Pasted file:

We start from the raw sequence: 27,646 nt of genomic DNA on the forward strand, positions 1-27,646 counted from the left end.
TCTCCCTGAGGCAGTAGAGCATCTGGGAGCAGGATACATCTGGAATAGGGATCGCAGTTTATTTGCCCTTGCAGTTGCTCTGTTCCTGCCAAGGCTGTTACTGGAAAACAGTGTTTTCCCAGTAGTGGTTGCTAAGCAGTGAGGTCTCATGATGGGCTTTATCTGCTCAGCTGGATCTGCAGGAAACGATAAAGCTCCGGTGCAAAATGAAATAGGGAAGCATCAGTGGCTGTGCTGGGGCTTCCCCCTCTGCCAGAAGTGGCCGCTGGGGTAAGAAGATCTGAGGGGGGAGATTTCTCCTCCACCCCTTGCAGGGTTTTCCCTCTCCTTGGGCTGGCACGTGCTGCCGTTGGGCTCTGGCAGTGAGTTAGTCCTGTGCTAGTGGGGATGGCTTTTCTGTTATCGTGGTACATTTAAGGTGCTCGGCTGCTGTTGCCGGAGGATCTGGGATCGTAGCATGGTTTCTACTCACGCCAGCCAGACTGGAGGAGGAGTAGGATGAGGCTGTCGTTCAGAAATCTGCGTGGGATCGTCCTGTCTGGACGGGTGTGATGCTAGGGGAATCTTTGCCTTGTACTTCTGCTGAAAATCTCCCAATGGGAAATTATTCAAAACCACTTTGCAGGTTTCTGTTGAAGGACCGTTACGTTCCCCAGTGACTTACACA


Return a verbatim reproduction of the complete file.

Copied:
We start from the raw sequence: 27,646 nt of genomic DNA on the forward strand, positions 1-27,646 counted from the left end.
TCTCCCTGAGGCAGTAGAGCATCTGGGAGCAGGATACATCTGGAATAGGGATCGCAGTTTATTTGCCCTTGCAGTTGCTCTGTTCCTGCCAAGGCTGTTACTGGAAAACAGTGTTTTCCCAGTAGTGGTTGCTAAGCAGTGAGGTCTCATGATGGGCTTTATCTGCTCAGCTGGATCTGCAGGAAACGATAAAGCTCCGGTGCAAAATGAAATAGGGAAGCATCAGTGGCTGTGCTGGGGCTTCCCCCTCTGCCAGAAGTGGCCGCTGGGGTAAGAAGATCTGAGGGGGGAGATTTCTCCTCCACCCCTTGCAGGGTTTTCCCTCTCCTTGGGCTGGCACGTGCTGCCGTTGGGCTCTGGCAGTGAGTTAGTCCTGTGCTAGTGGGGATGGCTTTTCTGTTATCGTGGTACATTTAAGGTGCTCGGCTGCTGTTGCCGGAGGATCTGGGATCGTAGCATGGTTTCTACTCACGCCAGCCAGACTGGAGGAGGAGTAGGATGAGGCTGTCGTTCAGAAATCTGCGTGGGATCGTCCTGTCTGGACGGGTGTGATGCTAGGGGAATCTTTGCCTTGTACTTCTGCTGAAAATCTCCCAATGGGAAATTATTCAAAACCACTTTGCAGGTTTCTGTTGAAGGACCGTTACGTTCCCCAGTGACTTACACA